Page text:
A few years ago, I spent a fun afternoon at the Believe it or Not Museum in midtown Manhattan (234 W. 42nd St.).
You say you’re too busy to go there?
Hey, don’t worry. Here’s my list of wild and crazy things that actually existed here in Wyoming Valley decades ago. Believe them or …
1) In the 1950s, you could stock your kitchen with merchandise that came in boxes of detergent. One company’s product might have dishes or glasses. Another would offer colorful towels. The idea, of course, was to make you loyal to one brand on wash day.
2) You could ride in the back seat of even the smallest car without being a contortionist. Auto manufacturers advertised “leg room” as an important feature. As an added benefit, your car might be painted in a creative two-tone scheme and could even have little side window vents to direct a nice breeze onto the passengers.
3) If you went to the movies, the typical feature film was only about 90 minutes long. The remaining half hour was taken up by a newsreel, a cartoon, a comedy short (maybe “The Three Stooges”), a singalong and previews. Snacks cost no more than 10 cents.
4) While waiting for a prescription to be filled at the pharmacy, you could wander over to the in-store soda fountain for a soft drink, a banana split or even a tuna salad sandwich. More people probably knew the neighborhood “soda jerk” than the white-coated fellow 20 feet away filling bottles of evil-tasting pills.
5) You could travel from Hazleton or Wilkes-Barre to Scranton and back on a really neat electric railway known as the Laurel Line. These cars were smooth and quiet and got you to work or to the in-laws’ house without the dreaded sign flashing “construction ahead.”
6) If you couldn’t decide between the latest LP records by Perry Como or Tommy Dorsey, you’d take them into a little soundproof booth right there in the store, put on headphones and play a bit of each one.
7) Bought a few more things than you’d planned at the grocery store? Hey, no problem! Ask the clerk for delivery. An hour or two later, a kid would arrive at your house with a coaster wagon bearing your order. That was called “service.”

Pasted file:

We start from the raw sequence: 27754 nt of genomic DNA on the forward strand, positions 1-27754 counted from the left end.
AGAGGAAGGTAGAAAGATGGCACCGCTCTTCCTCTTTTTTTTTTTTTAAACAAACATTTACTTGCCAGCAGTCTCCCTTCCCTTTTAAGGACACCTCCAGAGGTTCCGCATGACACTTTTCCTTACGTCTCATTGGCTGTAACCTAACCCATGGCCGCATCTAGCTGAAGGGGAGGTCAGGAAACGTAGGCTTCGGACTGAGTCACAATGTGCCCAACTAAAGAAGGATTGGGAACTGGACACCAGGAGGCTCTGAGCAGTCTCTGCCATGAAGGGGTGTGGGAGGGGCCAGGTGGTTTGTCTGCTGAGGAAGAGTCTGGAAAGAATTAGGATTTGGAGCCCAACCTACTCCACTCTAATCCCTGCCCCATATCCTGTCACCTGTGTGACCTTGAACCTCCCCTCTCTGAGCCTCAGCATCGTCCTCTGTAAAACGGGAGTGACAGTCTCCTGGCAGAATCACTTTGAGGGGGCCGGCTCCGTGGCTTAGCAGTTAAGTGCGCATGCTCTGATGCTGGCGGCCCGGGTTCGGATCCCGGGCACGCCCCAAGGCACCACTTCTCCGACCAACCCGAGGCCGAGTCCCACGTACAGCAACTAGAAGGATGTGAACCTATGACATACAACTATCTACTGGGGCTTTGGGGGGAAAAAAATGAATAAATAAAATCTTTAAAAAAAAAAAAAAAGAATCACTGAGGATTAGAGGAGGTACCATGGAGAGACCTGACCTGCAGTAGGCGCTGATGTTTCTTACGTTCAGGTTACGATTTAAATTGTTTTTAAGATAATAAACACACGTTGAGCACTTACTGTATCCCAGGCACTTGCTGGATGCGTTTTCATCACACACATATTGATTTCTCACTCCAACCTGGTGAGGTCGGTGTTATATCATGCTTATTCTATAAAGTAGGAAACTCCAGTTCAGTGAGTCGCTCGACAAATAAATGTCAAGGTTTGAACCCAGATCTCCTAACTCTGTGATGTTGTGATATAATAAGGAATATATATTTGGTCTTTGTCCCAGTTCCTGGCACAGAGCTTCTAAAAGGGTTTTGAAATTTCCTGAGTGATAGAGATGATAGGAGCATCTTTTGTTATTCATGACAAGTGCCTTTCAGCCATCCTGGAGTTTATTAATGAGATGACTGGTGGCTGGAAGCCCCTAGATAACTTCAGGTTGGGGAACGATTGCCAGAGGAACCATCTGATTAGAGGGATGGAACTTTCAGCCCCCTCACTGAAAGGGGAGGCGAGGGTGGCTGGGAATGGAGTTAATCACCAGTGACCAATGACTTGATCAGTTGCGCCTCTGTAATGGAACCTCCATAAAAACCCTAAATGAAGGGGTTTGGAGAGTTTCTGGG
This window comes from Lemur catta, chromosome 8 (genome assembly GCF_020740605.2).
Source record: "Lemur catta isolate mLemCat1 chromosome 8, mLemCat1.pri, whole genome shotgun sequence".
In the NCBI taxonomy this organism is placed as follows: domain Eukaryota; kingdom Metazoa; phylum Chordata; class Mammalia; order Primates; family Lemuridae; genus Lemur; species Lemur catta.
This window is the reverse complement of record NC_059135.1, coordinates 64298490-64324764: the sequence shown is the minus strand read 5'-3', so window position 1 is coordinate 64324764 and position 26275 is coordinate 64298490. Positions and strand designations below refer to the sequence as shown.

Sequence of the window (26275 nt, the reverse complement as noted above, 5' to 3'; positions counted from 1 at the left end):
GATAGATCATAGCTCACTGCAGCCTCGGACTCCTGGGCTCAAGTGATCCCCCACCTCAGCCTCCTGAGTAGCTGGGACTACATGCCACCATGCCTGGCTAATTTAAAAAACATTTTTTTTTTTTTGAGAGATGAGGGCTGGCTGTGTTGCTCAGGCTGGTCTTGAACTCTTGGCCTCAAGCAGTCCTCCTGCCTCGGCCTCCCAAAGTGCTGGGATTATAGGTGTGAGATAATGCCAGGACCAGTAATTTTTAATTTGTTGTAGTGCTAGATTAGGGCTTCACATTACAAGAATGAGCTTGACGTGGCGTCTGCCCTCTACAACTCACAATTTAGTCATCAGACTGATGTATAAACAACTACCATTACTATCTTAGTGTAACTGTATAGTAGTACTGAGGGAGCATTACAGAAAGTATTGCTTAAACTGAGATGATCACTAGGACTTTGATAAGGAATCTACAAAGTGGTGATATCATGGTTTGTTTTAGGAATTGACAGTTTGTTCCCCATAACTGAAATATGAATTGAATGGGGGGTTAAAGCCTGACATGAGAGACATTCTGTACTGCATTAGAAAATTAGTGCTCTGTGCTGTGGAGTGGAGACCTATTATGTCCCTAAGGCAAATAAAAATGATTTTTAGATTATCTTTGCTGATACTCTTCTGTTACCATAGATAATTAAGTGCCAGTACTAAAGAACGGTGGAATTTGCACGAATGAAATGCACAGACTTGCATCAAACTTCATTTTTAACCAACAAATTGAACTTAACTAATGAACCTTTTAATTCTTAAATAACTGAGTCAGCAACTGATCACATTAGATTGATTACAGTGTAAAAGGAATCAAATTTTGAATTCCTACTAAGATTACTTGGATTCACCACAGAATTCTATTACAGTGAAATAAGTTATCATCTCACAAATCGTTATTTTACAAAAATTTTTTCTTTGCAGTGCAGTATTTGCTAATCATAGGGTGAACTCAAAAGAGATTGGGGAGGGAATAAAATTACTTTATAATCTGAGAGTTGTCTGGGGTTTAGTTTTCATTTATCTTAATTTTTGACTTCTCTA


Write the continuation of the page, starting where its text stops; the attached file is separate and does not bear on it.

8) A visit to the doctor meant going to the neighborhood physician’s home, perhaps in the evening, where there’d be a tiny waiting room and an office built right into the house. The doctor, wearing a natty suit, would sit behind a big desk, listen to your symptoms and then, with a kindly nod, write a prescription or hand you some medication.
9) The lottery didn’t exist. So, if you had some change at the store, you might invest in a little 10-cent practical joke to astonish your friends. Among my favorites were tins of cigarette loads and the plastic ice cube with a fly in it. Oh, what fun!
10) If you were a high school kid, you’d spend a huge amount of time dancing: weekend school dances, neighborhood dance clubs, downtown dance halls and summer dance pavilions. There’d also be living room dance parties with portable record players.
Don’t feel astonished, folks. All of this once existed. Come to think of it, maybe everyday life has been stranger than the toad with three eyes or the guy who grows a 30-foot beard while seeking enlightenment.
Tom Mooney is a Times Leader history columnist. Reach him at [email protected]